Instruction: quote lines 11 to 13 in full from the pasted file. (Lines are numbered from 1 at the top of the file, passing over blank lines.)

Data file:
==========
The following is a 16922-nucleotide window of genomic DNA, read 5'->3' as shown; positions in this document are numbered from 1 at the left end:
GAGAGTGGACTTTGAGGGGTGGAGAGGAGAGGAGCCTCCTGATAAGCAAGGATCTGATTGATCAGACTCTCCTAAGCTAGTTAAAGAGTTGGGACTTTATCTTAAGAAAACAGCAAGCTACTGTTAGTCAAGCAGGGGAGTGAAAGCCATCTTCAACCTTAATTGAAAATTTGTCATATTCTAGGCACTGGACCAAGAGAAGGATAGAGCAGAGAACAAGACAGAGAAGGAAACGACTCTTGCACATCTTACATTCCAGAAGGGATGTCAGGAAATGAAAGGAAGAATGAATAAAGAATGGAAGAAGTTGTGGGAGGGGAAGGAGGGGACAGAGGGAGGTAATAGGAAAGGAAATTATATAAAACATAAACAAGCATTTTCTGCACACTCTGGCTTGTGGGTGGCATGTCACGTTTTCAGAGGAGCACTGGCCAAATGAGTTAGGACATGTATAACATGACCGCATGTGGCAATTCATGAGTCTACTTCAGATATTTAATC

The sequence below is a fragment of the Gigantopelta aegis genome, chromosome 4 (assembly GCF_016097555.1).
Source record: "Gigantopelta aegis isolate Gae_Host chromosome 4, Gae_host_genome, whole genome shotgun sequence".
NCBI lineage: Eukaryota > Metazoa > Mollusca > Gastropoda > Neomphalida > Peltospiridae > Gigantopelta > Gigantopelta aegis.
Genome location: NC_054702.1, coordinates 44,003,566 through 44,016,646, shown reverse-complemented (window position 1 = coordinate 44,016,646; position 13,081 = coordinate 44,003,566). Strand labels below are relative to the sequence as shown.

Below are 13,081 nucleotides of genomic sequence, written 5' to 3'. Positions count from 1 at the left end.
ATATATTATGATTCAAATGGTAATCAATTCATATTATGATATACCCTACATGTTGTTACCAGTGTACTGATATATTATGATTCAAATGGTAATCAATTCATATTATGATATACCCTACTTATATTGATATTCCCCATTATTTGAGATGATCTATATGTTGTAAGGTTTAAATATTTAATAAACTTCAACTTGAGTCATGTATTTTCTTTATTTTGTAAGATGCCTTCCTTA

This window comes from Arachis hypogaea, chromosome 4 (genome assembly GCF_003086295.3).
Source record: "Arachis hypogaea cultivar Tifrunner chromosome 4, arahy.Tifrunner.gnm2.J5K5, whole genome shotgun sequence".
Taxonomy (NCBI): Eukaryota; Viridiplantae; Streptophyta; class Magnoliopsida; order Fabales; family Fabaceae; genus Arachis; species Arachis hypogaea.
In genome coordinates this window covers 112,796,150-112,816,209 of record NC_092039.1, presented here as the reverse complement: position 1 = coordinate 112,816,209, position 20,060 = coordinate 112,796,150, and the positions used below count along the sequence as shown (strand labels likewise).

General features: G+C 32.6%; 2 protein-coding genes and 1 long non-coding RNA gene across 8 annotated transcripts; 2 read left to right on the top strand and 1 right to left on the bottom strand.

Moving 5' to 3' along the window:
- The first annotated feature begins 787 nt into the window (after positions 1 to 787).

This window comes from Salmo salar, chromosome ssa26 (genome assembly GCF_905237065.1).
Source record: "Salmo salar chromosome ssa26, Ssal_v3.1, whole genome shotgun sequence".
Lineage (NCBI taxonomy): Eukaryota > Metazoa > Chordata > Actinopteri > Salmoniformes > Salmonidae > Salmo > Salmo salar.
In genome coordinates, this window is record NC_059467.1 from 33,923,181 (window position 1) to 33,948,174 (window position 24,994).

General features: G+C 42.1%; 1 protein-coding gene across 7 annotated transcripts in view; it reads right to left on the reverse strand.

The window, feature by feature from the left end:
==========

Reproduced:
Taxonomy (NCBI): Eukaryota; Viridiplantae; Streptophyta; class Magnoliopsida; order Fabales; family Fabaceae; genus Arachis; species Arachis hypogaea.
In genome coordinates this window covers 112,796,150-112,816,209 of record NC_092039.1, presented here as the reverse complement: position 1 = coordinate 112,816,209, position 20,060 = coordinate 112,796,150, and the positions used below count along the sequence as shown (strand labels likewise).

General features: G+C 32.6%; 2 protein-coding genes and 1 long non-coding RNA gene across 8 annotated transcripts; 2 read left to right on the top strand and 1 right to left on the bottom strand.